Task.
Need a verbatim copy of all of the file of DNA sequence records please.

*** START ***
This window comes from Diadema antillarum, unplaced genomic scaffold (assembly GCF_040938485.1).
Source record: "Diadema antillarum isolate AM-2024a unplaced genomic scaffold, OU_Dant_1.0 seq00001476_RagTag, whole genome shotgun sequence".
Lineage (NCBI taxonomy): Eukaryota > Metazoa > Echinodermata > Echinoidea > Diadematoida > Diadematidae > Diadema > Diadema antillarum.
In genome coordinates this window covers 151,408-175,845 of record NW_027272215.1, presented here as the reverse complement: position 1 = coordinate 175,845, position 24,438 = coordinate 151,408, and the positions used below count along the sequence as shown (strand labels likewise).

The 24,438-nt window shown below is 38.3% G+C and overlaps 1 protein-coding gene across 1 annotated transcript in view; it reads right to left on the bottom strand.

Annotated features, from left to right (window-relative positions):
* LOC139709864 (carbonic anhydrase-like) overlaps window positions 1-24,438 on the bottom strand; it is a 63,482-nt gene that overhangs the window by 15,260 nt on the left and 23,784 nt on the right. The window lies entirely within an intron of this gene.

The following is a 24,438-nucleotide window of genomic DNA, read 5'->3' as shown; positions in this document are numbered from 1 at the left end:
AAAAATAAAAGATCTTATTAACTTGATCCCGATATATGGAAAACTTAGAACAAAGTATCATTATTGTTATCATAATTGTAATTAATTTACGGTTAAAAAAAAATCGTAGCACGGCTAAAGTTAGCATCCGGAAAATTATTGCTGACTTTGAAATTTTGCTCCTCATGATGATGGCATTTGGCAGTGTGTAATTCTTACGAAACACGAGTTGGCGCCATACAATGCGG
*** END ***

This window comes from Diadema antillarum, unplaced genomic scaffold (assembly GCF_040938485.1).
Source record: "Diadema antillarum isolate AM-2024a unplaced genomic scaffold, OU_Dant_1.0 seq00001476_RagTag, whole genome shotgun sequence".
Lineage (NCBI taxonomy): Eukaryota > Metazoa > Echinodermata > Echinoidea > Diadematoida > Diadematidae > Diadema > Diadema antillarum.
In genome coordinates this window covers 151,408-175,845 of record NW_027272215.1, presented here as the reverse complement: position 1 = coordinate 175,845, position 24,438 = coordinate 151,408, and the positions used below count along the sequence as shown (strand labels likewise).

The 24,438-nt window shown below is 38.3% G+C and overlaps 1 protein-coding gene across 1 annotated transcript in view; it reads right to left on the bottom strand.

Annotated features, from left to right (window-relative positions):
* LOC139709864 (carbonic anhydrase-like) overlaps window positions 1-24,438 on the bottom strand; it is a 63,482-nt gene that overhangs the window by 15,260 nt on the left and 23,784 nt on the right. The window lies entirely within an intron of this gene.

The following is a 24,438-nucleotide window of genomic DNA, read 5'->3' as shown; positions in this document are numbered from 1 at the left end:
AAAAATAAAAGATCTTATTAACTTGATCCCGATATATGGAAAACTTAGAACAAAGTATCATTATTGTTATCATAATTGTAATTAATTTACGGTTAAAAAAAAATCGTAGCACGGCTAAAGTTAGCATCCGGAAAATTATTGCTGACTTTGAAATTTTGCTCCTCATGATGATGGCATTTGGCAGTGTGTAATTCTTACGAAACACGAGTTGGCGCCATACAATGCGG